1st Amendment Fight at Spokane City Council

By Faye Higbee

Spokane, Washington  – The Spokane City Council has banned a word. Yep, it isn’t the “N” word, nor even the “F” word, it’s the “H” word.  The Council has banned the term “Hookerville.” And some of the citizens aren’t happy about it.

The fight stems from a particular resident, George McGrath, who frequently attends Spokane City Council meetings. He has used the term in reference to a proposed pedestrian bridge that will span an area between the city’s University District to East Sprague. East Sprague has held a reputation for prostitution for an uncountable number of years. Hence, McGrath’s use of the term “Hookerville.”

1st amendment

Resident George McGrath utters the “H” word at a City Council Meeting and is told to stop

At the May 4 meeting the council asked him to not use that term any more.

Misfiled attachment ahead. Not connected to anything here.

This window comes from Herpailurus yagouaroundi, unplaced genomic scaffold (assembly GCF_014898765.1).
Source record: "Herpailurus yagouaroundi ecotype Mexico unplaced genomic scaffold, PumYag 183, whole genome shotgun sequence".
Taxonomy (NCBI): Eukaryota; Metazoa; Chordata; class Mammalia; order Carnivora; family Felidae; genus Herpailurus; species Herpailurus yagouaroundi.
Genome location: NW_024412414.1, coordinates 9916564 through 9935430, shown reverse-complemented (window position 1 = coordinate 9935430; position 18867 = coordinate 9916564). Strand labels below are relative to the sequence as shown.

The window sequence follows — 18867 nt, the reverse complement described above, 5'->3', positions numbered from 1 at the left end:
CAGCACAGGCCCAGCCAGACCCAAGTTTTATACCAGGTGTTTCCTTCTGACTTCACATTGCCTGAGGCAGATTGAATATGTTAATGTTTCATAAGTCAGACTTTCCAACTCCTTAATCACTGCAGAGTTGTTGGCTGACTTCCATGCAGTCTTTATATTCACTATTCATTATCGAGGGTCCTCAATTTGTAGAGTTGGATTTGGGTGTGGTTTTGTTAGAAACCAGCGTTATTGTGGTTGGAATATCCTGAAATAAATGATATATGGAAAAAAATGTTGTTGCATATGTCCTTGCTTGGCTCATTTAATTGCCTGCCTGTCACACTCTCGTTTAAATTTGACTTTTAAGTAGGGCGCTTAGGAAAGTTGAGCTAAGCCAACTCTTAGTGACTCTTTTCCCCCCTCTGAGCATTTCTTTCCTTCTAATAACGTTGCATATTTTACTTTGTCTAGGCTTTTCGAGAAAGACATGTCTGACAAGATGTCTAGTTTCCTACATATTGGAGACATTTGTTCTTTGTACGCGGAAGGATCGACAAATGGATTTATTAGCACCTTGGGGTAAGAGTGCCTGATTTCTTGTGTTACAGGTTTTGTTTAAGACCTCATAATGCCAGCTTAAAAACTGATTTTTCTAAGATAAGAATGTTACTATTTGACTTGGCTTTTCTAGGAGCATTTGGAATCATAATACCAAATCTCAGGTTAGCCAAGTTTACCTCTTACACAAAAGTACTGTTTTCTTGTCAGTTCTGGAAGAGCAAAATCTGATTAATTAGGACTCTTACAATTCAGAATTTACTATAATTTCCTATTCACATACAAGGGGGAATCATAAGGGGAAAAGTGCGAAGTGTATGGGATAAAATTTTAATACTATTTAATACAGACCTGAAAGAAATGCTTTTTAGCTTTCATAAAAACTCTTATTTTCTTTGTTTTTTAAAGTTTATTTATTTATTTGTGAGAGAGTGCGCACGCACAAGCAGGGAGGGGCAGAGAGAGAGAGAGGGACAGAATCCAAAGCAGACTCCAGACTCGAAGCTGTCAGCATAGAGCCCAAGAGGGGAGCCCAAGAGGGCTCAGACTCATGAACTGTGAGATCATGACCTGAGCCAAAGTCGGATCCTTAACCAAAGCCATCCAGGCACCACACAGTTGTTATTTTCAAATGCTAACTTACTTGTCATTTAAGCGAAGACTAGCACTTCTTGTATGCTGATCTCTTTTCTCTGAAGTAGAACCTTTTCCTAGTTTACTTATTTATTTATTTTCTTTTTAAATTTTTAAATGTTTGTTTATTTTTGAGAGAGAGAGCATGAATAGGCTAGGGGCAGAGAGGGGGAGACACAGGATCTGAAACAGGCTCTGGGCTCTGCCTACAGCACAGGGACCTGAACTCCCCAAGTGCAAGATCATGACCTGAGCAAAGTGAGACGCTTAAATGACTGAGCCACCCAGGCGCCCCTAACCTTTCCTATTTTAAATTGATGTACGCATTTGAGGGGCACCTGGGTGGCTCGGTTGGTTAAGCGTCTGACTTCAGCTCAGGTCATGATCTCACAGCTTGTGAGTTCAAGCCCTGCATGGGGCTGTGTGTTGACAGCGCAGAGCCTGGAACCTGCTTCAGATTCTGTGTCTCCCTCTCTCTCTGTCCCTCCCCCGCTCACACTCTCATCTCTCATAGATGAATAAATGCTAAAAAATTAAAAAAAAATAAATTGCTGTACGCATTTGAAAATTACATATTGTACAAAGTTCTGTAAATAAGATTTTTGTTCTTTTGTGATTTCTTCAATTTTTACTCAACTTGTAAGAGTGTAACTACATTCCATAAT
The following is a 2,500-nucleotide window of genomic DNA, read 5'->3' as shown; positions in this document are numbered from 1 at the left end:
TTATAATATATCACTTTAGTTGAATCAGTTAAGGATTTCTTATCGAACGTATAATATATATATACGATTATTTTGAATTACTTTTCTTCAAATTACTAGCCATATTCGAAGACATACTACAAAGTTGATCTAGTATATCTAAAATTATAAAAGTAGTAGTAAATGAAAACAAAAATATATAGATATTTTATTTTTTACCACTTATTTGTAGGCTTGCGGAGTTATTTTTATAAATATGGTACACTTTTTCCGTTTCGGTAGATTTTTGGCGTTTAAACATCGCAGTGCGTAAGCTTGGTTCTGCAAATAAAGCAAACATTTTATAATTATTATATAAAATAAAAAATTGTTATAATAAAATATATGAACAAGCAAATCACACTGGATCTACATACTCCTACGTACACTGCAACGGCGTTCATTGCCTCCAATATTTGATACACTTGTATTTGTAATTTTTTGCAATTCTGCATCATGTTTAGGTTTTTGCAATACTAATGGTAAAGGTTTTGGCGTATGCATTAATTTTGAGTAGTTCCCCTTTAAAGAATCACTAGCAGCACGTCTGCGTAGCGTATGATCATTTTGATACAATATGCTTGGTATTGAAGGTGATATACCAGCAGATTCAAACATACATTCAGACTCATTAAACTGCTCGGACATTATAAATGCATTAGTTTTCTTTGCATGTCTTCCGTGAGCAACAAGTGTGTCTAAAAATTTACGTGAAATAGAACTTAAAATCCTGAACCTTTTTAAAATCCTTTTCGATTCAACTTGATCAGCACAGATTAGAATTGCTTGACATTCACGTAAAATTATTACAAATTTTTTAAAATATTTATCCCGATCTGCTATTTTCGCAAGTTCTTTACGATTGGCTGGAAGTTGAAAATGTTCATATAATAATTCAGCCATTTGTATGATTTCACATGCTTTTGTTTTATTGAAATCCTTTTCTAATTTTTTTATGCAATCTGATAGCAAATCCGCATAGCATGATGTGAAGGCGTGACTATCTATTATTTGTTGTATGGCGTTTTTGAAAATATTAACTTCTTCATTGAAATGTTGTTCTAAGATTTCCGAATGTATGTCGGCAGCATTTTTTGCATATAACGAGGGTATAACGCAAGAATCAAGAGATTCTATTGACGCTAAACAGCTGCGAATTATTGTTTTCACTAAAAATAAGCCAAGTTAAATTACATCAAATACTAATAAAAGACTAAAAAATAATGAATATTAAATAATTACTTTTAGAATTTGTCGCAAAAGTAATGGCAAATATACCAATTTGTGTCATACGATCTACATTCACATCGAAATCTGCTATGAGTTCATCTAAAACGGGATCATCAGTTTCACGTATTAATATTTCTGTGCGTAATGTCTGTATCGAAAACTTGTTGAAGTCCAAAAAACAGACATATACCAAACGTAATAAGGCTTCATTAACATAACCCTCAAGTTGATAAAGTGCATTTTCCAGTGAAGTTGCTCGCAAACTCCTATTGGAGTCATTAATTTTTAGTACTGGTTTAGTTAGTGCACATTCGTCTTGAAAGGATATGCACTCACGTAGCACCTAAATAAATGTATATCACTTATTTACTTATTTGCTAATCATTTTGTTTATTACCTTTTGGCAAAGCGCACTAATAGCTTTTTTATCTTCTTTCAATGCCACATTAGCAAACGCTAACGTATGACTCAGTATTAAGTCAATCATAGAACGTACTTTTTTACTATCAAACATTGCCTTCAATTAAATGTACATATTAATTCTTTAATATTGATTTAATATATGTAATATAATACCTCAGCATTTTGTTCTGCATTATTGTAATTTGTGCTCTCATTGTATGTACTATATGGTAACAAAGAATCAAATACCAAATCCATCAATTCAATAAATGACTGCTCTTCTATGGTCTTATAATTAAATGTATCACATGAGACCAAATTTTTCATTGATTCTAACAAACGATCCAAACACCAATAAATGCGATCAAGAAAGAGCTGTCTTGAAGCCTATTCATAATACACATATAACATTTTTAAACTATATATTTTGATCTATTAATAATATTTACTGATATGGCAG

First amendment issue

“My first amendment rights are gone because I’m at a meeting of the Spokane City Council and some people don’t like the terms I use?”  George McGrath

And that set up the next meeting on Monday, May 10 for even more citizens to complain.

“Are you embarrassed as a council that there is a prostitution problem in this city. You should be. Is that why you are attacking his constitutional rights?”

“You invite Spokane citizens, the people you are supposed to be serving, to share what’s on our minds and then you ban our words… outrageous”

One councilman, Mike Allen, told them that it was a slippery slope to ban words.

“We’ve had someone come down and testifies here on a regular basis, two times this year, talking about how human flesh is good for you yet this council said nothing. It’s very difficult and very dangerous when you start playing and being word police.” Mike Allen


Spokane Prostitution map 2/2015

The Spokane council has received complaints from the East Sprague district about the term. East Sprague has had a longstanding prostitution problem – if they want to put in a pedestrian bridge, they might want to consider the potential danger to local residents. Concerns about the terms someone uses at a council meeting should be the least of their worries.